Wednesday, February 15, 2006

The Evolution of an Essay

Essays and fifth graders are not a natural combination. Unlike most of the forms of writing in the fifth grade curriculum, children have no experience with essays. No one sits their preschooler on their knee and reads them essays. No one is making picture books or children's movies of essays. In short, I'm asking them to write something for which they have no internal schema.

Earlier this year we made a few quick jabs at essays. In truth, they were more opinion pieces rather than essays. They were written in response to questions from the local newspaper, such as "What do you fear?" and "Who has it harder in life, children or adults?" A few of the more advanced writers understood what I mean by introduction, body and conclusion and made good beginner's efforts at including them. Most kids just wrote a few sentences.

After our environmental trip, I assigned them to write a real essay. I took them through all sorts of prewriting to generate ideas of what they learned on the trip. We did mapping exercises to discover ways to organize their ideas. We practiced writing introductions.

After all of that, we went to the lab and they wrote. What they wrote bore no resemblance to an essay. The first ones "done" wrote one informal paragraph with no apparent organization. The ones who took longer to finish wrote lovely travelogues that began when we boarded the bus and went straight through until they got off the bus back as school four days later.

I wasn't surprised to see that we had no essays. In the past I would have tried to conference with my students. However, as I've mentioned before, that hasn't worked well for me. The conferences rarely lead to real change, and the students who aren't in the conference at that moment are difficult to keep on task.

This time, I had them upload their essays into an assignment module in Moodle. I added a copy of the assignment rubric as a resource. As the projects came in, I was able to score them against the rubric, and then leave the children comments.

Before the class logged in to Moodle the next day, I discussed the difference between a travelogue and an essay. I assured them that we would keep their travelogues. They were worthwhile and a good way to remember the trip. The advantage of word processing was that we could save a copy of their travelogue and turn that into an essay without having to start again from scratch. We also revisited the rubric which to make more sense to them now that they had their writing in front of them. Students gamely logged in, read their comments and went about revising their work.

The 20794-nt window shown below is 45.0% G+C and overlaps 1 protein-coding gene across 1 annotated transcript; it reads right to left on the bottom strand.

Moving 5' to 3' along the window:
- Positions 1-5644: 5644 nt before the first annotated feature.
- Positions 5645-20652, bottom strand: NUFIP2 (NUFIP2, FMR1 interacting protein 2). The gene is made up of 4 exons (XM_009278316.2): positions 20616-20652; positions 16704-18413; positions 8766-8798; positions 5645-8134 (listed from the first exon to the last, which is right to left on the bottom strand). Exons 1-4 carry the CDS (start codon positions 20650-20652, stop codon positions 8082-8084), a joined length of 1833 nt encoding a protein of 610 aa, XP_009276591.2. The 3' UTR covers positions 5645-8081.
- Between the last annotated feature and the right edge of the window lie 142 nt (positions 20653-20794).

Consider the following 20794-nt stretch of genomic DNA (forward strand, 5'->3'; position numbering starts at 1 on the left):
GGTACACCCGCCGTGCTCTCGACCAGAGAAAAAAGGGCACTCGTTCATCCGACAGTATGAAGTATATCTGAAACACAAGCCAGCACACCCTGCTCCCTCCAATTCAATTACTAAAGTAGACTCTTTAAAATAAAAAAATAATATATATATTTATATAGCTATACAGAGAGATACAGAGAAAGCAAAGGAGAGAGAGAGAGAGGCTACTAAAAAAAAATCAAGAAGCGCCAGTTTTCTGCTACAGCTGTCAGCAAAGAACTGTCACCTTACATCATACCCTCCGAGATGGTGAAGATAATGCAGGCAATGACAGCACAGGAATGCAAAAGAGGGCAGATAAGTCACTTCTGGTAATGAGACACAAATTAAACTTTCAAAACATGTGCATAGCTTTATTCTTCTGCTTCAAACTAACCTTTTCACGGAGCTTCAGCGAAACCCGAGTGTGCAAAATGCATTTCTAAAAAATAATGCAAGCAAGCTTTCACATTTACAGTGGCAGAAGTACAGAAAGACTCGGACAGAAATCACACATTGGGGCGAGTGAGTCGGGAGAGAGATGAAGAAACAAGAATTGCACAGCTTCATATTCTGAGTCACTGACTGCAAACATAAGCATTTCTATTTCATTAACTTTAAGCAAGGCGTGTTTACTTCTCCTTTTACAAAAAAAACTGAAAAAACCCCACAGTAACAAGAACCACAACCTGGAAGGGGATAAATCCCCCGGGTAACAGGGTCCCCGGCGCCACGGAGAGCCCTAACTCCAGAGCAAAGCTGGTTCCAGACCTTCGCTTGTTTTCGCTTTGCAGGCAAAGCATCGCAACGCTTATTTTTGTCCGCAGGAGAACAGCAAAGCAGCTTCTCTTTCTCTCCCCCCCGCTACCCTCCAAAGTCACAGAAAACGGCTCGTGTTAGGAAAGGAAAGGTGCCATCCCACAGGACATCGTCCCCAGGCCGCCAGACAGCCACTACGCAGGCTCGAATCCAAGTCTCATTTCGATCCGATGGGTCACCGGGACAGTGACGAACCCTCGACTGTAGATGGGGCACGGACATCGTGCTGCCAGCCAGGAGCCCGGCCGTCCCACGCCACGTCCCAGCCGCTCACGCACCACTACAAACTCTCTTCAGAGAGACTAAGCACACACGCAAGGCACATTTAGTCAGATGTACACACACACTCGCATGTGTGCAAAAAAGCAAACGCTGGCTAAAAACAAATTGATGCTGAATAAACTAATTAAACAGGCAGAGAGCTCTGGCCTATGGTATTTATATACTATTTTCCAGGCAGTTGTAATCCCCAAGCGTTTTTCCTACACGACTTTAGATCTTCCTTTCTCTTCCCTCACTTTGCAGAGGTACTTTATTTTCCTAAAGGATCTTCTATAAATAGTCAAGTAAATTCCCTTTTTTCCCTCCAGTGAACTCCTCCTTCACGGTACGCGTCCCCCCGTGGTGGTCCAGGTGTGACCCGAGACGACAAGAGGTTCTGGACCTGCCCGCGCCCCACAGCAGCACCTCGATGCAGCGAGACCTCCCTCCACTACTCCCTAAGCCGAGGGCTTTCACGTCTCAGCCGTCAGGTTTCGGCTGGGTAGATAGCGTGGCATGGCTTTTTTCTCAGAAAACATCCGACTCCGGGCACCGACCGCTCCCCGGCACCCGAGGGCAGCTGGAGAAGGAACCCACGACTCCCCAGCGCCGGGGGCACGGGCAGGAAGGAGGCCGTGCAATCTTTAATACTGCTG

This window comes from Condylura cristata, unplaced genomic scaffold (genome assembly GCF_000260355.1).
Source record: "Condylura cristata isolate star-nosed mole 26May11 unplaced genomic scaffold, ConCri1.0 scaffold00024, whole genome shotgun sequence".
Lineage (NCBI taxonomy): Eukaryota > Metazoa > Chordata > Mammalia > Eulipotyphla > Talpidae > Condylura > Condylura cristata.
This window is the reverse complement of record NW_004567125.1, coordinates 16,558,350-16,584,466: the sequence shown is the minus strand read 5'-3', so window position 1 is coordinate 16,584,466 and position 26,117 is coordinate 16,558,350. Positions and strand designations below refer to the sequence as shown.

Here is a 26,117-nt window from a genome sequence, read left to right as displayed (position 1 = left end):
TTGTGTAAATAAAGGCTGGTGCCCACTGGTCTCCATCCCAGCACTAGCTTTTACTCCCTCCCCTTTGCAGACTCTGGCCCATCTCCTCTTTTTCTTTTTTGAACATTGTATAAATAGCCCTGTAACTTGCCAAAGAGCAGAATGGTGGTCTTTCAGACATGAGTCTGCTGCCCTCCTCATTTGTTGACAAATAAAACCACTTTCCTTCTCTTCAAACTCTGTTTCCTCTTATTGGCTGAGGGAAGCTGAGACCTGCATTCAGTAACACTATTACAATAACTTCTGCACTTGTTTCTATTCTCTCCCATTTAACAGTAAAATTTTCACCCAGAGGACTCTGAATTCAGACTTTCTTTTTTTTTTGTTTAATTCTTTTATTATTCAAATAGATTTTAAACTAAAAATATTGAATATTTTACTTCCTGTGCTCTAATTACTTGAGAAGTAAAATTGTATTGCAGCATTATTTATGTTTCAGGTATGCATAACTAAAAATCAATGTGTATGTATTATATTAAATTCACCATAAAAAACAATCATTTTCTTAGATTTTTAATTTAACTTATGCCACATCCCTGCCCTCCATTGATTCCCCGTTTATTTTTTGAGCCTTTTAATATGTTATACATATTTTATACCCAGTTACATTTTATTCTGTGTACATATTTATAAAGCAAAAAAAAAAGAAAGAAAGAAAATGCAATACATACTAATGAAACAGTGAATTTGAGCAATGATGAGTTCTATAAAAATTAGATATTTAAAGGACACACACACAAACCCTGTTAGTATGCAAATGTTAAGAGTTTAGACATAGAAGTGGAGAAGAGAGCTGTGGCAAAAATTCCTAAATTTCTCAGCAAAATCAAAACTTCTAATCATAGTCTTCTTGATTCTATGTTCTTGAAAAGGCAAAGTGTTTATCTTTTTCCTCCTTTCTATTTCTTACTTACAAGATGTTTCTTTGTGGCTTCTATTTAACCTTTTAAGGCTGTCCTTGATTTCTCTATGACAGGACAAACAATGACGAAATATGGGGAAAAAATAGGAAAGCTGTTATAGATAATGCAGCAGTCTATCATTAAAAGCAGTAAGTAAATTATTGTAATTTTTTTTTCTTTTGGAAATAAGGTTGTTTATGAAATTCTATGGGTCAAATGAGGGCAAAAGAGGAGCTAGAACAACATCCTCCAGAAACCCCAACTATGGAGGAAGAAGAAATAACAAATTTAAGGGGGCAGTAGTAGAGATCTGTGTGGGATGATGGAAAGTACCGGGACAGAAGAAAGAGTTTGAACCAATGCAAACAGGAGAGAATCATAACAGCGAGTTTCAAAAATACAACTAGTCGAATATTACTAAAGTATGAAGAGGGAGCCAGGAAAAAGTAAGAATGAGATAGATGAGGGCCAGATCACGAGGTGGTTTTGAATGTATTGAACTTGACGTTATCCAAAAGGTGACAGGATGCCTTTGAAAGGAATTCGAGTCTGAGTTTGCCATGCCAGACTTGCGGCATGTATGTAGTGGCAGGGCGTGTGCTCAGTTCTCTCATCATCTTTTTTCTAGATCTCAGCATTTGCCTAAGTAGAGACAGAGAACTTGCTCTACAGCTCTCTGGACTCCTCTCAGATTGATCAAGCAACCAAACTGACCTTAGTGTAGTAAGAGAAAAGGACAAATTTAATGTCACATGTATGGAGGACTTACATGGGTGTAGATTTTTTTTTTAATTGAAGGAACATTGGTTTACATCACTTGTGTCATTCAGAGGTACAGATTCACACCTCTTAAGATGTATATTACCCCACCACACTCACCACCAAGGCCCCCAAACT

When I logged in that evening, I was amazed. The students were truly transforming their pieces into essays. They had introductions that introduced the topic and their main ideas. Each main idea had it's own paragraph with supporting details. Some students had even written a semblance of a conclusion. These are recapping conclusions, rather than "draw it all together and then make a further point" conclusions. But at this stage in the game, I'll take any conclusion I can get.

Of course not every student was at this point, but the majority of them were. This is much better success than I've ever had with face to face conferences. I'm not sure why this has been so successful. Is it that they can reread the comments? Maybe, but I'll wager that it is the combination of comments with an easy way to revise their writing without having to write it all by hand, again.

None of this is rocket science. I've seen for years that word processing generally makes fifth graders more willing to revise. But this Moodle conferencing has taken it all to a new level.

I'm excited for our next assignment; I'll set it up as a workshop instead of an assignment. Students will receive two other students' assignments to score and an attempt to score their own assignment. I'm hoping that evaluating other people's writing will be educational for them. This entire process is proving highly educational for me.